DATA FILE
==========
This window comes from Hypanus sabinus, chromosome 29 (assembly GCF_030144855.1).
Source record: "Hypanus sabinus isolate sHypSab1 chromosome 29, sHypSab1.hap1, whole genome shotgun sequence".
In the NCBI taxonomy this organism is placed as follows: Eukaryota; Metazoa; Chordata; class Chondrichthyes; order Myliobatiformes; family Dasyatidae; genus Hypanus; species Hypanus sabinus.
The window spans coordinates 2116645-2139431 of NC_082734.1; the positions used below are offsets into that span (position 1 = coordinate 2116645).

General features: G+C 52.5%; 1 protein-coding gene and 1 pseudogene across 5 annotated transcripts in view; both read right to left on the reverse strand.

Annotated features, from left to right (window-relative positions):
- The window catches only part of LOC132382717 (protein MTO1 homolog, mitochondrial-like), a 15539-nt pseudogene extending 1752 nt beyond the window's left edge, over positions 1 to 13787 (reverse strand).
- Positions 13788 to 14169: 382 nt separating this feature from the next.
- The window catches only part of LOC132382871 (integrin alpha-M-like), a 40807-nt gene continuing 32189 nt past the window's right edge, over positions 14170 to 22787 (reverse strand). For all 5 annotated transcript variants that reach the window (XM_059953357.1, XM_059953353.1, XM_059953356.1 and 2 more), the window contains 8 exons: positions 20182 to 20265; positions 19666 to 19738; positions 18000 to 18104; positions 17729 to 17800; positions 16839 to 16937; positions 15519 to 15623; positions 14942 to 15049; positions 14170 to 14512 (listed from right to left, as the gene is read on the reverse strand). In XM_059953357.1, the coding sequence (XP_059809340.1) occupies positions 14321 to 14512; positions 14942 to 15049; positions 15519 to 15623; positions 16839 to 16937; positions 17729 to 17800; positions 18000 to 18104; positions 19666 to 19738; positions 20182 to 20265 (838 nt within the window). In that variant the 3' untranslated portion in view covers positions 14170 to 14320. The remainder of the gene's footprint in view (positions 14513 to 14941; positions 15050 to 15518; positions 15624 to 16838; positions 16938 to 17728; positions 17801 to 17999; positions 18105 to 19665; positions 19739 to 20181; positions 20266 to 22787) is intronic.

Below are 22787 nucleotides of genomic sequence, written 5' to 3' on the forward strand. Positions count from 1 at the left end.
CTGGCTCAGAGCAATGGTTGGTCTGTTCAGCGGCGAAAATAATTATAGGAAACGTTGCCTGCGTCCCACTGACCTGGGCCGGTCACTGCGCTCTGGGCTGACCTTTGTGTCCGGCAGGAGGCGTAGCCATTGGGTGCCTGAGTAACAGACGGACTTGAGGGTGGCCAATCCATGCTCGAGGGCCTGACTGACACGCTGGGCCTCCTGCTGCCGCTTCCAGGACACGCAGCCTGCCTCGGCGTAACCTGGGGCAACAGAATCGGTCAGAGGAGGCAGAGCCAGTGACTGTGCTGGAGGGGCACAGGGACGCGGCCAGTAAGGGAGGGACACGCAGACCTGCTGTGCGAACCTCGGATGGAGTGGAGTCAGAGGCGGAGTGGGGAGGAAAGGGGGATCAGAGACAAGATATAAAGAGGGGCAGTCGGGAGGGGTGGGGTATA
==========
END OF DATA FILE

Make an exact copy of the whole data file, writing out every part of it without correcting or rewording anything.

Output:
This window comes from Hypanus sabinus, chromosome 29 (assembly GCF_030144855.1).
Source record: "Hypanus sabinus isolate sHypSab1 chromosome 29, sHypSab1.hap1, whole genome shotgun sequence".
In the NCBI taxonomy this organism is placed as follows: Eukaryota; Metazoa; Chordata; class Chondrichthyes; order Myliobatiformes; family Dasyatidae; genus Hypanus; species Hypanus sabinus.
The window spans coordinates 2116645-2139431 of NC_082734.1; the positions used below are offsets into that span (position 1 = coordinate 2116645).

General features: G+C 52.5%; 1 protein-coding gene and 1 pseudogene across 5 annotated transcripts in view; both read right to left on the reverse strand.

Annotated features, from left to right (window-relative positions):
- The window catches only part of LOC132382717 (protein MTO1 homolog, mitochondrial-like), a 15539-nt pseudogene extending 1752 nt beyond the window's left edge, over positions 1 to 13787 (reverse strand).
- Positions 13788 to 14169: 382 nt separating this feature from the next.
- The window catches only part of LOC132382871 (integrin alpha-M-like), a 40807-nt gene continuing 32189 nt past the window's right edge, over positions 14170 to 22787 (reverse strand). For all 5 annotated transcript variants that reach the window (XM_059953357.1, XM_059953353.1, XM_059953356.1 and 2 more), the window contains 8 exons: positions 20182 to 20265; positions 19666 to 19738; positions 18000 to 18104; positions 17729 to 17800; positions 16839 to 16937; positions 15519 to 15623; positions 14942 to 15049; positions 14170 to 14512 (listed from right to left, as the gene is read on the reverse strand). In XM_059953357.1, the coding sequence (XP_059809340.1) occupies positions 14321 to 14512; positions 14942 to 15049; positions 15519 to 15623; positions 16839 to 16937; positions 17729 to 17800; positions 18000 to 18104; positions 19666 to 19738; positions 20182 to 20265 (838 nt within the window). In that variant the 3' untranslated portion in view covers positions 14170 to 14320. The remainder of the gene's footprint in view (positions 14513 to 14941; positions 15050 to 15518; positions 15624 to 16838; positions 16938 to 17728; positions 17801 to 17999; positions 18105 to 19665; positions 19739 to 20181; positions 20266 to 22787) is intronic.

Below are 22787 nucleotides of genomic sequence, written 5' to 3' on the forward strand. Positions count from 1 at the left end.
CTGGCTCAGAGCAATGGTTGGTCTGTTCAGCGGCGAAAATAATTATAGGAAACGTTGCCTGCGTCCCACTGACCTGGGCCGGTCACTGCGCTCTGGGCTGACCTTTGTGTCCGGCAGGAGGCGTAGCCATTGGGTGCCTGAGTAACAGACGGACTTGAGGGTGGCCAATCCATGCTCGAGGGCCTGACTGACACGCTGGGCCTCCTGCTGCCGCTTCCAGGACACGCAGCCTGCCTCGGCGTAACCTGGGGCAACAGAATCGGTCAGAGGAGGCAGAGCCAGTGACTGTGCTGGAGGGGCACAGGGACGCGGCCAGTAAGGGAGGGACACGCAGACCTGCTGTGCGAACCTCGGATGGAGTGGAGTCAGAGGCGGAGTGGGGAGGAAAGGGGGATCAGAGACAAGATATAAAGAGGGGCAGTCGGGAGGGGTGGGGTATA